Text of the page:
Endgame: Where We Can Go Together
Confluence participants brought forth a collective call for a more nuanced approach to the present moment—one that balances urgency with the patience needed for durable change. We’ve often heard that frontline leaders are stuck in a reactive pattern of responding to crisis after crisis rather than anchoring proactive strategies that build toward a radically different future. When funding decisions are made with unrealistic time frames and inadequate resource allocation, the possibility of long-term strategy is shut down, and the status quo is maintained.
The conditions we seek to transform have an enduring history. While it is urgent to till the acrid soil and cultivate a world of love and liberation, we must do so with the understanding that acting impulsively and persistently rushing keeps toxic conditions in place.
Kwem Kimtai, community manager at the Global Narrative Hive, called the wisdom of Báyò Akómaláfé and Marta Benavides into the room during Confluence’s closing: “People very often take on the shape of that which they strenuously resist.…If we beat the system at its own game, we’ve lost.…The time is very urgent—we must slow down.”
Imagine if funders opted to boldly resource those working to dismantle the narratives that maintain harmful systems? When resource stewards move money to proactive measures, it opens the opportunity for activists and organizations to slow down, make decisions more deliberately, and prevent harm from occurring. In so doing, it also sets the stage for narrative practitioners and movements to propel liberatory visions forward.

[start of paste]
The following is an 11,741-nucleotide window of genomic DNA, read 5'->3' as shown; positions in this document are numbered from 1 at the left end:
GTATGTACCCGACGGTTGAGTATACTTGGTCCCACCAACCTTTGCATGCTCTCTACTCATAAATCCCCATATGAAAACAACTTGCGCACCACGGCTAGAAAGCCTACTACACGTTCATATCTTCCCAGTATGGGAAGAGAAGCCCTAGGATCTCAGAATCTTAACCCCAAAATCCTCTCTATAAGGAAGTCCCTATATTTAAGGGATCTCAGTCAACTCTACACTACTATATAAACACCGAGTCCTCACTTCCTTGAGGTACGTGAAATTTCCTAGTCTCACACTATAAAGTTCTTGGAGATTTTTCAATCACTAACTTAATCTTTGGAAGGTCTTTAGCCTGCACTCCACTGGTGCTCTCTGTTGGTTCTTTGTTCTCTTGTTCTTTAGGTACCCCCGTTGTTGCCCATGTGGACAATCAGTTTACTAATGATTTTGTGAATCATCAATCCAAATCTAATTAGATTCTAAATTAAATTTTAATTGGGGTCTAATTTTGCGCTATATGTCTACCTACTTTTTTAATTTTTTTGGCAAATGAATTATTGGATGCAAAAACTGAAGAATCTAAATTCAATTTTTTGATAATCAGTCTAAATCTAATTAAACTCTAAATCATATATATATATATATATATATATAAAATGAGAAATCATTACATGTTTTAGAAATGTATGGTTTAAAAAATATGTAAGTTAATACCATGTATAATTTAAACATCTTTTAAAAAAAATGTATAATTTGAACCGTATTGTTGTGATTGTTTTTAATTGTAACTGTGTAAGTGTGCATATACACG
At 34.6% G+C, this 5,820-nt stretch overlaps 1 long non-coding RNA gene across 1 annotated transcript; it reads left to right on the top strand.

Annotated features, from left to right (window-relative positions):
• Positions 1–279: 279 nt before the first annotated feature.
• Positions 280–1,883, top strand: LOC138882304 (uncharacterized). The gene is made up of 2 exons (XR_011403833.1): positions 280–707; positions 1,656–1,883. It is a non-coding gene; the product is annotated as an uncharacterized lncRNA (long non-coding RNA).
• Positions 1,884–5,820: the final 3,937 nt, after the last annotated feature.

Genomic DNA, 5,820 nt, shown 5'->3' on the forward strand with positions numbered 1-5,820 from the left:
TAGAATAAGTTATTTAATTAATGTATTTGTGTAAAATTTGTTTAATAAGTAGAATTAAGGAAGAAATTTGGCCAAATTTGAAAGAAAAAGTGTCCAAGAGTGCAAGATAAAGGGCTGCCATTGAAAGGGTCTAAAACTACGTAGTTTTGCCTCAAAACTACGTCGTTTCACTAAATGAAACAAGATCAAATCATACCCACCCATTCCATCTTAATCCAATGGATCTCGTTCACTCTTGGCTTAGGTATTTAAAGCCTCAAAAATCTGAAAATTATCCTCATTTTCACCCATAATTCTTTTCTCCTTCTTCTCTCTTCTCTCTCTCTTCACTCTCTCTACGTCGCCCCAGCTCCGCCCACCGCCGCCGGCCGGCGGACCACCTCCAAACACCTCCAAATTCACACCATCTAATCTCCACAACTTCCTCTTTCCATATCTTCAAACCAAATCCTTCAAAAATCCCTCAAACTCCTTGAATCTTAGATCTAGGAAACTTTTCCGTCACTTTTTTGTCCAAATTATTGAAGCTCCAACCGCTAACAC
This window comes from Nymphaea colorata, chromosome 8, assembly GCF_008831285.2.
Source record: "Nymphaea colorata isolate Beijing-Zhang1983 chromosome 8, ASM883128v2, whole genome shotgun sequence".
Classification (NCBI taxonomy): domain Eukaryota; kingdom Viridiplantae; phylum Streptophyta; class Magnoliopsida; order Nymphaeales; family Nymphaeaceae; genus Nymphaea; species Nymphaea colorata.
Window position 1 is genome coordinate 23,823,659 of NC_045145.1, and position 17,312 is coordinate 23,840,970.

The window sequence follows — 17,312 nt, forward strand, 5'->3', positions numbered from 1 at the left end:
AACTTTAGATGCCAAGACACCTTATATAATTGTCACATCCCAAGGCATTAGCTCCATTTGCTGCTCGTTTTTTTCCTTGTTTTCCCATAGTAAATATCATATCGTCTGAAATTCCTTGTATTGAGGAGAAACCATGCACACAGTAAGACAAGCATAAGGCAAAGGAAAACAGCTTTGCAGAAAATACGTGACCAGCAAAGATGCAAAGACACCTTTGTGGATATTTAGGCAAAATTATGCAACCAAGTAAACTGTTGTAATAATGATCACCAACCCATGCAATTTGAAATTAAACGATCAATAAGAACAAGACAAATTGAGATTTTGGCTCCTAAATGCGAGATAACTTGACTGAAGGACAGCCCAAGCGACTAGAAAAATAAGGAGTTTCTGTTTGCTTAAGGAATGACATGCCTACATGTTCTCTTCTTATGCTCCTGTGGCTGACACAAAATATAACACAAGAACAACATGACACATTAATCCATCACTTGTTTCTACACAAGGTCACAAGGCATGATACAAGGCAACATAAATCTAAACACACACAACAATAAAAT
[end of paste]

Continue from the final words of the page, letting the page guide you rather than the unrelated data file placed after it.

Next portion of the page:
Narratives are deeply held beliefs that shape how people interpret and construct the world. They are meaning-making systems of knowledge, emotions, observations, and experiences that legitimate what people believe to be true (in the past and present) and possible (in the future).
Narrative Power is the ability to determine which meaning-making systems people use to interpret and construct the world.
Narrative Infrastructure is a decentralized set of dynamic relationships that work together to create the conditions for building narrative power. It is the people, knowledge, skills, tools, systems, and practices that enable individuals, organizations, and networks to strategize, coordinate, and take action in a coherent way across issues, identities, sectors, and borders.